Whale watching throughout Baja California is now taking place and a whale was recently captured on camera offering a stunning and very rare experience.
Manuel González, a scuba diving instructor who runs whale watching tours, was out in his boat with friends in Magdalena Bay, in the southern part of Mexico’s Baja California peninsula, when he spotted an albino gray whale.
“At first we thought it could be a very whitish gray whale but in this case it was a 100 percent albinism,” Mr Gonzalez told the Daily Mail. “When I saw this whale I couldn’t believe that my dream was coming true. I’ve seen albino animals only in pictures, documentaries and in science articles, but I always said in my mind ‘I wish I could see that for real someday.’”
Albinism is a rare genetic condition where the body fails to produce dark melanin, a pigment found in hair and skin.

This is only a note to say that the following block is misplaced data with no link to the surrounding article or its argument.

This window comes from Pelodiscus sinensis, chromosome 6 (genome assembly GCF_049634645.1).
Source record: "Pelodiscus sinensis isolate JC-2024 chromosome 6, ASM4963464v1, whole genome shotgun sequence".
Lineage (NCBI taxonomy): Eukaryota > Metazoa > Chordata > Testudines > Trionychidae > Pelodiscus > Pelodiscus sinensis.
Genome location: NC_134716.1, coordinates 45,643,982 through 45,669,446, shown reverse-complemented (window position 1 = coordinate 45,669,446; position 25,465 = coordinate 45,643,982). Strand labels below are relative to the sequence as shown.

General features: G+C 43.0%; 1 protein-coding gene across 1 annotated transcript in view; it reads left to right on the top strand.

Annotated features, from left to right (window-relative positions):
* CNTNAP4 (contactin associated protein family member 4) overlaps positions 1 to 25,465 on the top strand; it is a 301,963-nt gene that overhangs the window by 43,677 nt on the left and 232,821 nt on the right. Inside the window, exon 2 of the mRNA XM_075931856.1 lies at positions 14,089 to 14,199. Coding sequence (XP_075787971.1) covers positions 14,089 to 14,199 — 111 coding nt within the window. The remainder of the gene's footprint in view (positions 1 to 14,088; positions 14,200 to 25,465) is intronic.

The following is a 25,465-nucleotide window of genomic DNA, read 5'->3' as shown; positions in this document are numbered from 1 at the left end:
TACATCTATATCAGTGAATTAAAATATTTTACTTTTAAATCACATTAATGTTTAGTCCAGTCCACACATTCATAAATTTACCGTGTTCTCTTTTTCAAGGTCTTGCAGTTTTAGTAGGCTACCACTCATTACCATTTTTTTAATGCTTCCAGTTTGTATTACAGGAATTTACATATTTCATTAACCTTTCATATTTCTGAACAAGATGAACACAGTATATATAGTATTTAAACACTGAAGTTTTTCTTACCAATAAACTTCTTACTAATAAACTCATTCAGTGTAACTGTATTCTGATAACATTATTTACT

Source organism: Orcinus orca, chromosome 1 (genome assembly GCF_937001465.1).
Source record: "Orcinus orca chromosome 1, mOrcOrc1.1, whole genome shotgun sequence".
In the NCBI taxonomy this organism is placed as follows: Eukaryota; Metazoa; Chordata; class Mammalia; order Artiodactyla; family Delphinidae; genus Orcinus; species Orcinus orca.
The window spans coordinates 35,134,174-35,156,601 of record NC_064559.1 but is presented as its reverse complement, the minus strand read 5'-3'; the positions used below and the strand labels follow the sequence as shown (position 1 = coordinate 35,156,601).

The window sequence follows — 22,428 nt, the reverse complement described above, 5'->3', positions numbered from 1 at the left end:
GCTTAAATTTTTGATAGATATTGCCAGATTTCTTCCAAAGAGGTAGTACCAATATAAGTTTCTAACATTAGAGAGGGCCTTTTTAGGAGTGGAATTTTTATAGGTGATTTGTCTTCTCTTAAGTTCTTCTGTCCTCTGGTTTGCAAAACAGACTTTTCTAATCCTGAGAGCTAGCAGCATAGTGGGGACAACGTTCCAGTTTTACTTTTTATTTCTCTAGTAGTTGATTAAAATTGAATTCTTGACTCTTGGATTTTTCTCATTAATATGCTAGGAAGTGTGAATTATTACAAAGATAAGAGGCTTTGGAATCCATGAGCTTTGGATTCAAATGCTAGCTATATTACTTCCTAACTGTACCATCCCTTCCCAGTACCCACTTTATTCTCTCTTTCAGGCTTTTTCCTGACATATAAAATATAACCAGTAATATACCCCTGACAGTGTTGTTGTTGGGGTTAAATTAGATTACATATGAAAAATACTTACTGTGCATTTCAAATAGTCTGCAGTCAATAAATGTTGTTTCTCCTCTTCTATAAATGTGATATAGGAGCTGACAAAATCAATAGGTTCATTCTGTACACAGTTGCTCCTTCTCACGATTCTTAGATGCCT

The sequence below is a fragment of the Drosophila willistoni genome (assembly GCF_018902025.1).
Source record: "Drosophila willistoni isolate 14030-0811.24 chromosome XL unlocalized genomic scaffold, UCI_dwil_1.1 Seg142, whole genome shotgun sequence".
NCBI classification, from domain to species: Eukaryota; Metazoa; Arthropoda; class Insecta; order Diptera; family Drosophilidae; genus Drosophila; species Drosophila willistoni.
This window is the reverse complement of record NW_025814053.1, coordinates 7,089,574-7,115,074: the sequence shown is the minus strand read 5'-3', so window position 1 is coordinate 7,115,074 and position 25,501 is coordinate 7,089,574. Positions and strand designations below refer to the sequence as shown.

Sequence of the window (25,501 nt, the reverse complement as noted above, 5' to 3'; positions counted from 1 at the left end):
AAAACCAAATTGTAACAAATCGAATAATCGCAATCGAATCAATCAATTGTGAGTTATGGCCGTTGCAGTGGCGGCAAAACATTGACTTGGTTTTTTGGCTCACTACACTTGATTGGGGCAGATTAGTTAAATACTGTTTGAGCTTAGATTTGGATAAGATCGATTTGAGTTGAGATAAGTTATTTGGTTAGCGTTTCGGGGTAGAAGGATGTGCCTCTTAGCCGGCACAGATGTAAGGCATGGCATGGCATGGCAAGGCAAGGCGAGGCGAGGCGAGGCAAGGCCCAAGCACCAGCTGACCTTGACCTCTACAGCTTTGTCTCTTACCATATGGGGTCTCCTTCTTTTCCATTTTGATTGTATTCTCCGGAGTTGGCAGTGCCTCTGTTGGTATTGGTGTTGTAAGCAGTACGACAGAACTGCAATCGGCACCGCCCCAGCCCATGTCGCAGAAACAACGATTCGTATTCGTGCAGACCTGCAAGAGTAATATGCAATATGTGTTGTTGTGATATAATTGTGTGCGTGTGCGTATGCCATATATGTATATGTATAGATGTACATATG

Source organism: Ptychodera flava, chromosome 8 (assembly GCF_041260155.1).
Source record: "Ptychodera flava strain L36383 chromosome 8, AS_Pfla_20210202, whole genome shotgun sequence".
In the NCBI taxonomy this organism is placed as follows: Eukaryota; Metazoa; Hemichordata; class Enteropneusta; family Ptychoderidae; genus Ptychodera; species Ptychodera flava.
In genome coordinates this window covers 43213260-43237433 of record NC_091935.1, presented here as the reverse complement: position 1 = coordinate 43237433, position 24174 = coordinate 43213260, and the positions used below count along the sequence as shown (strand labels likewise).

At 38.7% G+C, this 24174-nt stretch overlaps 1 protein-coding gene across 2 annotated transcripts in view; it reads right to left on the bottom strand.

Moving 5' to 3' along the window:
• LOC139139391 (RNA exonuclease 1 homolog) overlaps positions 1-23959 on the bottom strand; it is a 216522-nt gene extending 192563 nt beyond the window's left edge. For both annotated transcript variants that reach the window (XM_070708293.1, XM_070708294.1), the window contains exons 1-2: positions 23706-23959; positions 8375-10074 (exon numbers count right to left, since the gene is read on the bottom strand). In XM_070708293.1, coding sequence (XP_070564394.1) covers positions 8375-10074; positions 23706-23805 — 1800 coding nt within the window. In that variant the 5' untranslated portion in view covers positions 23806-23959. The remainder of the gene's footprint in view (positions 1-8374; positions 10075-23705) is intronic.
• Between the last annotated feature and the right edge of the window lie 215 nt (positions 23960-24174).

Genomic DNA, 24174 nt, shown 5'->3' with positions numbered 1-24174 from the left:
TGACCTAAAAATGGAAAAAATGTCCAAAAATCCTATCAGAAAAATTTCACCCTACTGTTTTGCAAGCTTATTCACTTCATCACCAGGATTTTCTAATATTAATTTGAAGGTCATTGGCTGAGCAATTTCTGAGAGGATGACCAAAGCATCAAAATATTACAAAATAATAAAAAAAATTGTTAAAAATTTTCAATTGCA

Federal environmental authorities recorded the first sighting ever in of an albino gray whale in2008, nicknaming it Galón de Leche (gallon of milk).
In 2017, there was a second sighting as Galón de Leche had given birth to an albino whale that has been since nicknamed Costalito de Sal (little sack of salt).
Authorities have not confirmed whether the latest sighting is Galón de Leche, its calf or a new specimen altogether.
Gray whales have suffered from intensive whaling drastically reduced gray their populations over the last three to four centuries. Of the original three gray whale populations, one in the North Atlantic is extinct, one is critically endangered in the Western North Pacific (with as few as 150 individuals remaining), and one has recovered from very low levels in the Eastern North Pacific and was removed from the U.S. Endangered Species List in 1994.